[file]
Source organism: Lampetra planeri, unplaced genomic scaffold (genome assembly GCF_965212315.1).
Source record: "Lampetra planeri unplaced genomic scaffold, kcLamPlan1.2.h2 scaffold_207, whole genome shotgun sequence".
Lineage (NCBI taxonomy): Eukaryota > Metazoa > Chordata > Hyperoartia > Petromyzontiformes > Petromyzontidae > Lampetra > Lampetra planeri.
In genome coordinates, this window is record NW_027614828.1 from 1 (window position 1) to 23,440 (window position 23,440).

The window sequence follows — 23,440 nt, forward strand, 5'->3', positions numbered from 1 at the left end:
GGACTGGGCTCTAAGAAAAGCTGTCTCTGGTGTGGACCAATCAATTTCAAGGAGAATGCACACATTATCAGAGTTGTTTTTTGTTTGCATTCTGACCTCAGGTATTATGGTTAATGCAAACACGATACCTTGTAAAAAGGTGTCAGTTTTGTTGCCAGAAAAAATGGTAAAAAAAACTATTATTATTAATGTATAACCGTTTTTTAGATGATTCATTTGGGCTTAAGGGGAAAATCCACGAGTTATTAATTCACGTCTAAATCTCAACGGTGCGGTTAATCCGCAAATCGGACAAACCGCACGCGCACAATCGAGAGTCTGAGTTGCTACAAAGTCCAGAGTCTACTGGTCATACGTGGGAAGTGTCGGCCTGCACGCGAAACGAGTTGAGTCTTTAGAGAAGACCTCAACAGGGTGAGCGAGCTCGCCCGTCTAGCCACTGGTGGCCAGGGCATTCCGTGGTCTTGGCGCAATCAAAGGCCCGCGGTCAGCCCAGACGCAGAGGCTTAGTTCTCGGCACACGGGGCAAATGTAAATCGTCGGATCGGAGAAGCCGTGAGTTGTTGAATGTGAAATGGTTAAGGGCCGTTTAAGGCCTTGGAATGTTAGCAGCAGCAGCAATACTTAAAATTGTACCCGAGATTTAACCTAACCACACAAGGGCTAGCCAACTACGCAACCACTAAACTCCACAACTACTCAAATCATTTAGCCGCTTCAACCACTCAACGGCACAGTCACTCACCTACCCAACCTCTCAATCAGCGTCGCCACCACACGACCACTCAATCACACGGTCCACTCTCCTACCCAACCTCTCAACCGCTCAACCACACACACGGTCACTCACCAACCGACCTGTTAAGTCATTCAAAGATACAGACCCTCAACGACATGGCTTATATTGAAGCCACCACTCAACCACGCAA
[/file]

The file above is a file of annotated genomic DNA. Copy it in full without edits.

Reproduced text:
Source organism: Lampetra planeri, unplaced genomic scaffold (genome assembly GCF_965212315.1).
Source record: "Lampetra planeri unplaced genomic scaffold, kcLamPlan1.2.h2 scaffold_207, whole genome shotgun sequence".
Lineage (NCBI taxonomy): Eukaryota > Metazoa > Chordata > Hyperoartia > Petromyzontiformes > Petromyzontidae > Lampetra > Lampetra planeri.
In genome coordinates, this window is record NW_027614828.1 from 1 (window position 1) to 23,440 (window position 23,440).

The window sequence follows — 23,440 nt, forward strand, 5'->3', positions numbered from 1 at the left end:
GGACTGGGCTCTAAGAAAAGCTGTCTCTGGTGTGGACCAATCAATTTCAAGGAGAATGCACACATTATCAGAGTTGTTTTTTGTTTGCATTCTGACCTCAGGTATTATGGTTAATGCAAACACGATACCTTGTAAAAAGGTGTCAGTTTTGTTGCCAGAAAAAATGGTAAAAAAAACTATTATTATTAATGTATAACCGTTTTTTAGATGATTCATTTGGGCTTAAGGGGAAAATCCACGAGTTATTAATTCACGTCTAAATCTCAACGGTGCGGTTAATCCGCAAATCGGACAAACCGCACGCGCACAATCGAGAGTCTGAGTTGCTACAAAGTCCAGAGTCTACTGGTCATACGTGGGAAGTGTCGGCCTGCACGCGAAACGAGTTGAGTCTTTAGAGAAGACCTCAACAGGGTGAGCGAGCTCGCCCGTCTAGCCACTGGTGGCCAGGGCATTCCGTGGTCTTGGCGCAATCAAAGGCCCGCGGTCAGCCCAGACGCAGAGGCTTAGTTCTCGGCACACGGGGCAAATGTAAATCGTCGGATCGGAGAAGCCGTGAGTTGTTGAATGTGAAATGGTTAAGGGCCGTTTAAGGCCTTGGAATGTTAGCAGCAGCAGCAATACTTAAAATTGTACCCGAGATTTAACCTAACCACACAAGGGCTAGCCAACTACGCAACCACTAAACTCCACAACTACTCAAATCATTTAGCCGCTTCAACCACTCAACGGCACAGTCACTCACCTACCCAACCTCTCAATCAGCGTCGCCACCACACGACCACTCAATCACACGGTCCACTCTCCTACCCAACCTCTCAACCGCTCAACCACACACACGGTCACTCACCAACCGACCTGTTAAGTCATTCAAAGATACAGACCCTCAACGACATGGCTTATATTGAAGCCACCACTCAACCACGCAA